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The Story Prize Finalist 2006
Nature is as much a character in this sterling collection of 10 short stories as are any of the oddly off-center but otherwise endearing people who inhabit it. Bass writes with concern about the environment (Caribou Rising), and that same passion infuses his fiction (The Hermit’s Story). In Titan, a man recalls an awesome and awful day in his boyhood when freshwater rivers and streams, engorged by sudden heavy rains, surged into the ocean off the Alabama coast, stunning saltwater fish so they could be scooped up by the thousands. The teenage boys of Pagans squeeze inside a diving bell to plunge into a river so polluted it bursts into flame; in Fiber, a former writer and environmental activist gathers deadfall trees and, as the «log fairy,» sneaks the best onto the trucks of other wildcat loggers so they’ll cut down fewer trees. And in the elegiac title story, a geologist weak from cancer treatments relies on children from a rigidly fundamentalist family for winter wood; they are happy to help, until she teaches them that the Earth is millions of years old. These graceful stories are connected through Bass’s invocation of elemental forces, but at the same time each is deliciously distinct.
The Story Prize Finalist 2010
From an award-winning and extraordinarily eloquent author whose «prose dazzles» (The New York Times Book Review) comes a second stunning collection.
Set on four continents, Anthony Doerr’s new stories are about memory, the source of meaning and coherence in our lives, the fragile thread that connects us to ourselves and to others. Every hour, says Doerr, all over the globe, an infinite number of memories disappear. Yet at the same time children, surveying territory that is entirely new to them, push back the darkness, form fresh memories, and remake the world.
In the luminous and beautiful title story, a young boy in South Africa comes to possess an old woman’s secret, a piece of the past with the power to redeem a life. In The River Nemunas, a teenage orphan moves from Kansas to Lithuania to live with her grandfather, and discovers a world in which myth becomes real. Village 113, winner of an O’Henry Prize, is about the building of the Three Gorges Dam and the seed keeper who guards the history of a village soon to be submerged. And in Afterworld, the radiant, cathartic final story, a woman who escaped the Holocaust is haunted by visions of her childhood friends in Germany, yet finds solace in the tender ministrations of her grandson.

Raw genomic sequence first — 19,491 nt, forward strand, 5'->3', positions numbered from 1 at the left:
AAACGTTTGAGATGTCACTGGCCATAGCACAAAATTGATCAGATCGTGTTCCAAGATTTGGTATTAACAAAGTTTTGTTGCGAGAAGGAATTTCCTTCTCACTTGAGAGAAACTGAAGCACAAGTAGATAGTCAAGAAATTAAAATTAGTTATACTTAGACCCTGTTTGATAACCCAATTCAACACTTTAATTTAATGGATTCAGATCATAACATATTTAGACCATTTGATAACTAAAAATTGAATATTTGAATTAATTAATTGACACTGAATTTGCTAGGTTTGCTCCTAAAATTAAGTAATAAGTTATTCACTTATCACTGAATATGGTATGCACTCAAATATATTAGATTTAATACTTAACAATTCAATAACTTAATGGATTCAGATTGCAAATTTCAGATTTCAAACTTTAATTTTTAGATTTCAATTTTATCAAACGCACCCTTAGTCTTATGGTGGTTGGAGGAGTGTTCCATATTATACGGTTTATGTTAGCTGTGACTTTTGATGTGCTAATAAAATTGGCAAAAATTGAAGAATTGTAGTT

Every story in Memory Wall is a reminder of the grandeur of life – of the mysterious beauty of seeds, of fossils, of sturgeon, of clouds, of radios, of leaves, of the breathtaking fortune of living in this universe. Doerr’s language, his witness, his imagination, and his humanity are unparalleled in fiction today.
The Story Prize Finalist 2011
Set in Greece, the Caribbean, Manhattan, a white-collar prison and outer space, this “small masterpiece of short fiction” (USA Today) is a mesmerizing introduction to Don DeLillo’s iconic voice. In Creation, a couple at the end of a cruise somewhere in the West Indies can’t get off the island — flights canceled, unconfirmed reservations, a dysfunctional economy. In Human Moments in World War III, two men orbiting the earth, charged with gathering intelligence and reporting to Colorado Command, hear the voices of American radio, from a half century earlier. In the title story, Sisters Edgar and Grace, nuns working the violent streets of the South Bronx, confirm the neighborhood’s miracle, the apparition of a dead child, Esmeralda.
Nuns, astronauts, athletes, terrorists and travelers, the characters in The Angel Esmeralda propel themselves into the world and define it. These nine stories describe an extraordinary journey of one great writer whose prescience about world events and ear for American language changed the literary landscape.
The Story Prize Winner 2011
From the Pulitzer Prize-winning author: the essential stories across three decades that showcase his indomitable imagination.
Possibly the most well-known of his short stories is Eisenheim the Illusionist, based on a pseudo-mythical tale of a magician who stunned audiences in Vienna in the latter part of the 19th century. It was made into the film, The Illusionist (2006).
Steven Millhauser’s fiction has consistently, and to dazzling effect, dissolved the boundaries between reality and fantasy, waking life and dreams, the past and the future, darkness and light, love and lust. The stories gathered here unfurl in settings as disparate as nineteenth-century Vienna, a contemporary Connecticut town, the corridors of a monstrous museum, and Thomas Edison’s laboratory, and they are inhabited by a wide-ranging cast of characters, including a knife thrower and teenage boys, ghosts and a cartoon cat and mouse. But all of the stories are united in their unfailing power to surprise and enchant. From the earliest to the stunning, previously unpublished novella-length title story — in which a man who is dead, but not quite gone, reaches out to two lonely women — Millhauser in this magnificent collection carves out ever more deeply his wondrous place in the American literary canon.